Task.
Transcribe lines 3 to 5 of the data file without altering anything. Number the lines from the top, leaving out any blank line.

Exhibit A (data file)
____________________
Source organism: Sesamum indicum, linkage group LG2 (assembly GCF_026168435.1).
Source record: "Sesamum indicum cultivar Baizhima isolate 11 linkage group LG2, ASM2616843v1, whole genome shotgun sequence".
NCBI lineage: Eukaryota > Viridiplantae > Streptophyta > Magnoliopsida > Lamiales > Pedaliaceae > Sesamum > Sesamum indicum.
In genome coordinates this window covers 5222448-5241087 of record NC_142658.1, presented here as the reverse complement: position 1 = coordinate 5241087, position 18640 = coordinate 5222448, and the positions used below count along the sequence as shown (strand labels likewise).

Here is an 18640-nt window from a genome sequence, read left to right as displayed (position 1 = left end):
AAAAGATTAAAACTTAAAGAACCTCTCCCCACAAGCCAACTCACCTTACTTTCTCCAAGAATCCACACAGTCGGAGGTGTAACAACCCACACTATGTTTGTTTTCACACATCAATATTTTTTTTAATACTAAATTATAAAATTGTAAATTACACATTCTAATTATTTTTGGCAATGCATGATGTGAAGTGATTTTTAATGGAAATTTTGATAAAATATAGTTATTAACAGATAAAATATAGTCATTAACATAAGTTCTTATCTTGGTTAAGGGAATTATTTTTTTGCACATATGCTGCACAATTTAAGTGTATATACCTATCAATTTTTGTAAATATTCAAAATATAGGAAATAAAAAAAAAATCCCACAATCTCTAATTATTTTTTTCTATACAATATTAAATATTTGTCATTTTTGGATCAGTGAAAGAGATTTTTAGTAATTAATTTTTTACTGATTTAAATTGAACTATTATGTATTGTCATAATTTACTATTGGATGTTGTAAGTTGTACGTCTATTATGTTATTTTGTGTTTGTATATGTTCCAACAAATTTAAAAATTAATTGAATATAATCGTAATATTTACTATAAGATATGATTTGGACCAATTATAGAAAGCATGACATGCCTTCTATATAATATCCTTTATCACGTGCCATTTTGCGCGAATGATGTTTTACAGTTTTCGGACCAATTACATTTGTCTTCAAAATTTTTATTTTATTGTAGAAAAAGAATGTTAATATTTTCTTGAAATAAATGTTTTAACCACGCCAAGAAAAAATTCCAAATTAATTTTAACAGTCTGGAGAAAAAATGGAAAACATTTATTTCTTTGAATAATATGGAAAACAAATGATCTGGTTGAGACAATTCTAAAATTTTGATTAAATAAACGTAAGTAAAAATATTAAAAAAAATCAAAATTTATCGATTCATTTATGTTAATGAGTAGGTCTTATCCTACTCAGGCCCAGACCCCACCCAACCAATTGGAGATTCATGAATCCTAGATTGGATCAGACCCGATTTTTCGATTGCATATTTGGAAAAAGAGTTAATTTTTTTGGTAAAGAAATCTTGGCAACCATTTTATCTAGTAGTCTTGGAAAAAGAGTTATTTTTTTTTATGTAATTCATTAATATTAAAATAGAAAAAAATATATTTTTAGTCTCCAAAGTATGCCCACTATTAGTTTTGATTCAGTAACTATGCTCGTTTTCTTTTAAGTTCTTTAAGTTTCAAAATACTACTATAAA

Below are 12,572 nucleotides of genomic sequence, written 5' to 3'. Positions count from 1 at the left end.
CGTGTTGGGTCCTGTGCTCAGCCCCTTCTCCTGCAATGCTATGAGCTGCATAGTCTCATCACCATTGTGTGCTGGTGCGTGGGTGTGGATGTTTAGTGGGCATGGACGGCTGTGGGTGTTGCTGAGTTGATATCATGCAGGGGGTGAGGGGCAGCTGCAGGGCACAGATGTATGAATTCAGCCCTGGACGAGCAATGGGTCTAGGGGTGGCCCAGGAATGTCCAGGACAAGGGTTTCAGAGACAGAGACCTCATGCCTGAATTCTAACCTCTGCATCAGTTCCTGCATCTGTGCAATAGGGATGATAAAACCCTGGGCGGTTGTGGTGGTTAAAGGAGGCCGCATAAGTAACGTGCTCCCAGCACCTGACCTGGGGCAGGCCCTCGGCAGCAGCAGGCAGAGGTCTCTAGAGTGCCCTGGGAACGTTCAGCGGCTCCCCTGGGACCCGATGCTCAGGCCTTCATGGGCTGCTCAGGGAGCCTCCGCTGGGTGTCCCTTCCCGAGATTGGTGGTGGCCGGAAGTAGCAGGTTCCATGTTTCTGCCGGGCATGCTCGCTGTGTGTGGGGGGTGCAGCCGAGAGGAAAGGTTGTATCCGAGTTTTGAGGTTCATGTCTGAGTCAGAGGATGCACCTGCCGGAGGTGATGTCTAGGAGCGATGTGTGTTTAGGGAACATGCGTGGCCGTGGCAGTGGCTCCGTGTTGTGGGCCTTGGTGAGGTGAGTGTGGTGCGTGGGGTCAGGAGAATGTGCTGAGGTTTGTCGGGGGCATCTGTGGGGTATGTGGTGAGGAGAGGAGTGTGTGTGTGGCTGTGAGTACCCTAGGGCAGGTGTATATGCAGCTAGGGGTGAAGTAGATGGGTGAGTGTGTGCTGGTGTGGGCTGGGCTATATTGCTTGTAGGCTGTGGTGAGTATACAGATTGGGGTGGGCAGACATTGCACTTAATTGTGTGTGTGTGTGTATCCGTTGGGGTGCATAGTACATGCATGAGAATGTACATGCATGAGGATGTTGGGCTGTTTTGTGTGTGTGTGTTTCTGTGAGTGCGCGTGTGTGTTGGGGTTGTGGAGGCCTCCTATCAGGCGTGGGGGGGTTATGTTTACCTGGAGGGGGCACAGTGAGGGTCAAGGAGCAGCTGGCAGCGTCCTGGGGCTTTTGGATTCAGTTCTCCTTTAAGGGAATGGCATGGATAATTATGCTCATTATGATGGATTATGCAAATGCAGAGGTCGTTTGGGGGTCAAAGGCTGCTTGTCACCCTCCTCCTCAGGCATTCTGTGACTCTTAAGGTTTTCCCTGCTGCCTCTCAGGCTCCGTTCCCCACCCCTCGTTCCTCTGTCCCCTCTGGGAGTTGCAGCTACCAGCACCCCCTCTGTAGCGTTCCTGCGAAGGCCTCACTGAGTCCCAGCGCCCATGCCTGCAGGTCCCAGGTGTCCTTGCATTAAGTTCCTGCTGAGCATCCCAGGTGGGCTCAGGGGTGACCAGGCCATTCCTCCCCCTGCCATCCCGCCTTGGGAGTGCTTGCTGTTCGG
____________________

NCBI lineage: Eukaryota > Viridiplantae > Streptophyta > Magnoliopsida > Lamiales > Pedaliaceae > Sesamum > Sesamum indicum.
In genome coordinates this window covers 5222448-5241087 of record NC_142658.1, presented here as the reverse complement: position 1 = coordinate 5241087, position 18640 = coordinate 5222448, and the positions used below count along the sequence as shown (strand labels likewise).

Here is an 18640-nt window from a genome sequence, read left to right as displayed (position 1 = left end):